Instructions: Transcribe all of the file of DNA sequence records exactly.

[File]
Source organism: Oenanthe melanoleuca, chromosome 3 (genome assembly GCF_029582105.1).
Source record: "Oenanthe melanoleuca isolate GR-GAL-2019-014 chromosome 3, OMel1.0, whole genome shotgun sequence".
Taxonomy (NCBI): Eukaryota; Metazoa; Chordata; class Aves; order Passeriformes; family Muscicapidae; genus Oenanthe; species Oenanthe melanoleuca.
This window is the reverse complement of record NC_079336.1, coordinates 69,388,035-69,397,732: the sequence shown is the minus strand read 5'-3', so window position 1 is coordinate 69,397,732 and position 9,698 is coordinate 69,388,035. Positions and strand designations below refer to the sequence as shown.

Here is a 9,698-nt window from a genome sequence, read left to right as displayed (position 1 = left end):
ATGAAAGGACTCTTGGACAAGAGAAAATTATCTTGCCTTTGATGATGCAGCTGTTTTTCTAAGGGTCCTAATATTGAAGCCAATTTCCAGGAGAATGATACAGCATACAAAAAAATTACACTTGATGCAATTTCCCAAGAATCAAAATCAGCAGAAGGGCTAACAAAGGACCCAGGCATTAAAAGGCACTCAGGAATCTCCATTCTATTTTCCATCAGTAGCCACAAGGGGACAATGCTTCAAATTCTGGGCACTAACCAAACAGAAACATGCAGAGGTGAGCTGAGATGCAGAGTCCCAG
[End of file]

Source organism: Oenanthe melanoleuca, chromosome 3 (genome assembly GCF_029582105.1).
Source record: "Oenanthe melanoleuca isolate GR-GAL-2019-014 chromosome 3, OMel1.0, whole genome shotgun sequence".
Taxonomy (NCBI): Eukaryota; Metazoa; Chordata; class Aves; order Passeriformes; family Muscicapidae; genus Oenanthe; species Oenanthe melanoleuca.
This window is the reverse complement of record NC_079336.1, coordinates 69,388,035-69,397,732: the sequence shown is the minus strand read 5'-3', so window position 1 is coordinate 69,397,732 and position 9,698 is coordinate 69,388,035. Positions and strand designations below refer to the sequence as shown.

Here is a 9,698-nt window from a genome sequence, read left to right as displayed (position 1 = left end):
ATGAAAGGACTCTTGGACAAGAGAAAATTATCTTGCCTTTGATGATGCAGCTGTTTTTCTAAGGGTCCTAATATTGAAGCCAATTTCCAGGAGAATGATACAGCATACAAAAAAATTACACTTGATGCAATTTCCCAAGAATCAAAATCAGCAGAAGGGCTAACAAAGGACCCAGGCATTAAAAGGCACTCAGGAATCTCCATTCTATTTTCCATCAGTAGCCACAAGGGGACAATGCTTCAAATTCTGGGCACTAACCAAACAGAAACATGCAGAGGTGAGCTGAGATGCAGAGTCCCAG